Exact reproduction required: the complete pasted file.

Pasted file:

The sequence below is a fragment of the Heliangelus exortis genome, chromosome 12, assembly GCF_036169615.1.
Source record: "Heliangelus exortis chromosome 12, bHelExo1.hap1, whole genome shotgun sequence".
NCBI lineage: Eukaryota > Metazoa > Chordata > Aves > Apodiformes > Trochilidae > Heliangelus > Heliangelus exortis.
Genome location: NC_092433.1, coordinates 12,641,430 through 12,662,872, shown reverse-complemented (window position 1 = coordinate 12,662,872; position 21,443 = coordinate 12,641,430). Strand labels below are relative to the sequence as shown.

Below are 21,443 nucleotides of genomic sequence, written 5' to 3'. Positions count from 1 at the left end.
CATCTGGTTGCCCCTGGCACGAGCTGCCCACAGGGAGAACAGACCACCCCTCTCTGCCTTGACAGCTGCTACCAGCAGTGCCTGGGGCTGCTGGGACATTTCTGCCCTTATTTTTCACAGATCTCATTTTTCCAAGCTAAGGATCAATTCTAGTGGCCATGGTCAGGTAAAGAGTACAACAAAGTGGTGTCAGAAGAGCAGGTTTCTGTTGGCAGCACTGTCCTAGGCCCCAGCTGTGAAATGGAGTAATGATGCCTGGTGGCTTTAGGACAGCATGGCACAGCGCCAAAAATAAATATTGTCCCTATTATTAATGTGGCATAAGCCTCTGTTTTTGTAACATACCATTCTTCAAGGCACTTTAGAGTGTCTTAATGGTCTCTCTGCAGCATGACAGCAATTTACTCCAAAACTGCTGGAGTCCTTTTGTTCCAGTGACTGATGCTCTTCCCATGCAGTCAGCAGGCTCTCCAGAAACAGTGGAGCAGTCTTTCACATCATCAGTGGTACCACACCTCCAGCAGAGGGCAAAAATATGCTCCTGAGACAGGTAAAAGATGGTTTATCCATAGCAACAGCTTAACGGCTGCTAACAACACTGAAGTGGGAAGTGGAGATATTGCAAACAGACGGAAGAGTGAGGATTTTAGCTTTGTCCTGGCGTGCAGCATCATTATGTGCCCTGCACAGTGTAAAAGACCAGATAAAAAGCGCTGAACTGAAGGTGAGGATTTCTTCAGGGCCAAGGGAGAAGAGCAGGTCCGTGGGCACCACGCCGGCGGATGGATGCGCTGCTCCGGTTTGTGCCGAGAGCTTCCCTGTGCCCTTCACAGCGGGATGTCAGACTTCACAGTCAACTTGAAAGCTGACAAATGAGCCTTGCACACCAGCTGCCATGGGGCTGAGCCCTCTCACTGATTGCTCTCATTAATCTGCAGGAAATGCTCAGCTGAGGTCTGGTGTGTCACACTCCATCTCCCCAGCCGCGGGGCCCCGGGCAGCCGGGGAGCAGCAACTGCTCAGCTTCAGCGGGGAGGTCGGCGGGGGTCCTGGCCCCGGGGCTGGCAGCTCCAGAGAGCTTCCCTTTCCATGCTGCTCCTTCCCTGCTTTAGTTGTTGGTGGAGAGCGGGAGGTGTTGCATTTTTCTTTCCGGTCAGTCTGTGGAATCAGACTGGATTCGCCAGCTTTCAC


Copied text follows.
The sequence below is a fragment of the Heliangelus exortis genome, chromosome 12, assembly GCF_036169615.1.
Source record: "Heliangelus exortis chromosome 12, bHelExo1.hap1, whole genome shotgun sequence".
NCBI lineage: Eukaryota > Metazoa > Chordata > Aves > Apodiformes > Trochilidae > Heliangelus > Heliangelus exortis.
Genome location: NC_092433.1, coordinates 12,641,430 through 12,662,872, shown reverse-complemented (window position 1 = coordinate 12,662,872; position 21,443 = coordinate 12,641,430). Strand labels below are relative to the sequence as shown.

Below are 21,443 nucleotides of genomic sequence, written 5' to 3'. Positions count from 1 at the left end.
CATCTGGTTGCCCCTGGCACGAGCTGCCCACAGGGAGAACAGACCACCCCTCTCTGCCTTGACAGCTGCTACCAGCAGTGCCTGGGGCTGCTGGGACATTTCTGCCCTTATTTTTCACAGATCTCATTTTTCCAAGCTAAGGATCAATTCTAGTGGCCATGGTCAGGTAAAGAGTACAACAAAGTGGTGTCAGAAGAGCAGGTTTCTGTTGGCAGCACTGTCCTAGGCCCCAGCTGTGAAATGGAGTAATGATGCCTGGTGGCTTTAGGACAGCATGGCACAGCGCCAAAAATAAATATTGTCCCTATTATTAATGTGGCATAAGCCTCTGTTTTTGTAACATACCATTCTTCAAGGCACTTTAGAGTGTCTTAATGGTCTCTCTGCAGCATGACAGCAATTTACTCCAAAACTGCTGGAGTCCTTTTGTTCCAGTGACTGATGCTCTTCCCATGCAGTCAGCAGGCTCTCCAGAAACAGTGGAGCAGTCTTTCACATCATCAGTGGTACCACACCTCCAGCAGAGGGCAAAAATATGCTCCTGAGACAGGTAAAAGATGGTTTATCCATAGCAACAGCTTAACGGCTGCTAACAACACTGAAGTGGGAAGTGGAGATATTGCAAACAGACGGAAGAGTGAGGATTTTAGCTTTGTCCTGGCGTGCAGCATCATTATGTGCCCTGCACAGTGTAAAAGACCAGATAAAAAGCGCTGAACTGAAGGTGAGGATTTCTTCAGGGCCAAGGGAGAAGAGCAGGTCCGTGGGCACCACGCCGGCGGATGGATGCGCTGCTCCGGTTTGTGCCGAGAGCTTCCCTGTGCCCTTCACAGCGGGATGTCAGACTTCACAGTCAACTTGAAAGCTGACAAATGAGCCTTGCACACCAGCTGCCATGGGGCTGAGCCCTCTCACTGATTGCTCTCATTAATCTGCAGGAAATGCTCAGCTGAGGTCTGGTGTGTCACACTCCATCTCCCCAGCCGCGGGGCCCCGGGCAGCCGGGGAGCAGCAACTGCTCAGCTTCAGCGGGGAGGTCGGCGGGGGTCCTGGCCCCGGGGCTGGCAGCTCCAGAGAGCTTCCCTTTCCATGCTGCTCCTTCCCTGCTTTAGTTGTTGGTGGAGAGCGGGAGGTGTTGCATTTTTCTTTCCGGTCAGTCTGTGGAATCAGACTGGATTCGCCAGCTTTCAC